Characterisation aside, the story starts somewhere sensible and flows into a real situation a family may find itself in. Homer is not disappointed in his family so much as worried they aren’t functional. It’s a love based concern that does fit the character even if it’s a little serious. The comic buffoon can have honest moments of serious emotion, I’d argue that those are even necessary to keep them from devolving into parody, so structuring an episode around this is not out of character. What is out of character is Marge. The only times Homer is concerned and Marge isn’t is when the fault that is causing concern is Marge’s. $pringfield is a good counter example to this episode. The family was going to hell and Homer was either worrying openly or coping poorly. Here, Homer is concerned and Marge just doesn’t care. She is not even slightly embarrassed about getting hammered in front of Homer’s boss. She wants to shovel food into her face in front of the TV and isn’t interested in a nice family dinner. This is not Marge. This is Moe in Marge’s skin which was a fanfiction I wrote and an actual episode in season 33.

The Mutants

The Mutants

I’m going with the classic title here as I think it fits the episode better and I sorta prefer when the title retains a bit of mystery. There’s enough Occurrence of the Daleks titles that I will argue the original should always be referred to as The Mutants. It’s a better story than I remember, could probably stand to be an episode shorter but otherwise there’s a solid logical flow of events until the end and some reasonable discussion of pacifism in the face of irrational killers.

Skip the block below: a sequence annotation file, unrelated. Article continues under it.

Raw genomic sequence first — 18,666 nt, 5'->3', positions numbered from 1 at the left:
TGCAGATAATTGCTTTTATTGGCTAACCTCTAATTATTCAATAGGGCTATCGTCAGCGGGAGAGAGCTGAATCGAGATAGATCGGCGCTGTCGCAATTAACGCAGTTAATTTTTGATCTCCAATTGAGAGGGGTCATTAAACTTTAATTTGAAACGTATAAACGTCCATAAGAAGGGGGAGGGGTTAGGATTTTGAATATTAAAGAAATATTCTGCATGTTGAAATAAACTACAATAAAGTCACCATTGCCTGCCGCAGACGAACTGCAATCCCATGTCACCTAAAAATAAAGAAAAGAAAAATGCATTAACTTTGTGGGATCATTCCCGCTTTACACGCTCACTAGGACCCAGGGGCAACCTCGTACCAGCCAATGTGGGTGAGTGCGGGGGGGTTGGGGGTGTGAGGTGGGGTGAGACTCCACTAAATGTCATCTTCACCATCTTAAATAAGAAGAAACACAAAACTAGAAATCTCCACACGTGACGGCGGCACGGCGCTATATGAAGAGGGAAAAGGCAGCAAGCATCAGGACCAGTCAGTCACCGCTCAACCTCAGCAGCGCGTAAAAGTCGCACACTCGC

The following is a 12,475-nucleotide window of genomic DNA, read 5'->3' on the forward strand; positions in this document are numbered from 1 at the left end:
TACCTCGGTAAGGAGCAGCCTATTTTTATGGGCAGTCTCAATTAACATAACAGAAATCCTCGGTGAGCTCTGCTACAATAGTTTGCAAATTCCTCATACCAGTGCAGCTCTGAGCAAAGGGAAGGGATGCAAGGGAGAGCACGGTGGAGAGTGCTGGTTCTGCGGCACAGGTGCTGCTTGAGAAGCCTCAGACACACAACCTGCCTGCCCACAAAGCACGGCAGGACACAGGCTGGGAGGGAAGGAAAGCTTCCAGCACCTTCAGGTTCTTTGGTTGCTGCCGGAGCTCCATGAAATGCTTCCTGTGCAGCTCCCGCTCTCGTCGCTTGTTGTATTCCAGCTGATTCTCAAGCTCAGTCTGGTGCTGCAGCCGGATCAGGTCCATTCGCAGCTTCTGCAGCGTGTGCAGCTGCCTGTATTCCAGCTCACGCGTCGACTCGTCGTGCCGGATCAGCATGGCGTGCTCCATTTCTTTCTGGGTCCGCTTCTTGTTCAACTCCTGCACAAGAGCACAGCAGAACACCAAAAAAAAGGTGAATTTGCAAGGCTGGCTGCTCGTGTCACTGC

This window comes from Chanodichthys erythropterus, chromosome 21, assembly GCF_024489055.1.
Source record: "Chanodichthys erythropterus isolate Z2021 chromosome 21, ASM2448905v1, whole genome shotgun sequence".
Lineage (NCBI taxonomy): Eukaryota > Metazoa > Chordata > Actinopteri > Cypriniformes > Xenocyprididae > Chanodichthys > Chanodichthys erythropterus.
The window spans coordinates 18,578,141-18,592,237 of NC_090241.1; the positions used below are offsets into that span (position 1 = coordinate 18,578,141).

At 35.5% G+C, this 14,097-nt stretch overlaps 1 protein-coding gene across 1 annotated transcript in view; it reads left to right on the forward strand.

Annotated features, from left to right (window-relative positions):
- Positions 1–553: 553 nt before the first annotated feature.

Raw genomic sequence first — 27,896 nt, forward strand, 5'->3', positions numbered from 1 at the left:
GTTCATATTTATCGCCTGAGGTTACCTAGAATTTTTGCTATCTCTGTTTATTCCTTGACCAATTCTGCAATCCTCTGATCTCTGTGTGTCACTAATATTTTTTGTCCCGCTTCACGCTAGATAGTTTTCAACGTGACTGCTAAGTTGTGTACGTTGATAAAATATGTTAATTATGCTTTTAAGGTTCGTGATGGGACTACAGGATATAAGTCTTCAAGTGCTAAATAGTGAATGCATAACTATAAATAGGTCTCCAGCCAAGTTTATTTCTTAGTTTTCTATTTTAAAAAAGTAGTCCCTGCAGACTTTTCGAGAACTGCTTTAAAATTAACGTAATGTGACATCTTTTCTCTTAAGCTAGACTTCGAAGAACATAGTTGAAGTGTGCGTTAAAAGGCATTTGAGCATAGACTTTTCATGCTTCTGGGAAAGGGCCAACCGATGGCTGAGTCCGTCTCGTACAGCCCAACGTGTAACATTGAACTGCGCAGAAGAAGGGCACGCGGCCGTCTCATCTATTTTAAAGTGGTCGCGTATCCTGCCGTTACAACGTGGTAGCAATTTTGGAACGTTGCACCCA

The Dead Planet

The episode starts on what is probably only the 4th bit of sloppy bullshit of this story, the radiation gauge’s decision to give it a mo before telling anyone that the outside is a lethal atomic hug. It’s literally that basic. The Doctor asks Susan to see if outside is safe (which is a thing space people tend to do, Ridley Scott) and the radiation gauge says it is, only to scooch up to danger after everyone’s walked outside. This is back in the “The Doctor really can’t fucking work this thing” days, though, and, going by later additions to the canon, it was probably actively trying to kill the person who stole it. So out they wander into the grim fallout of the final war between the Thals and (what this story calls) the Dals.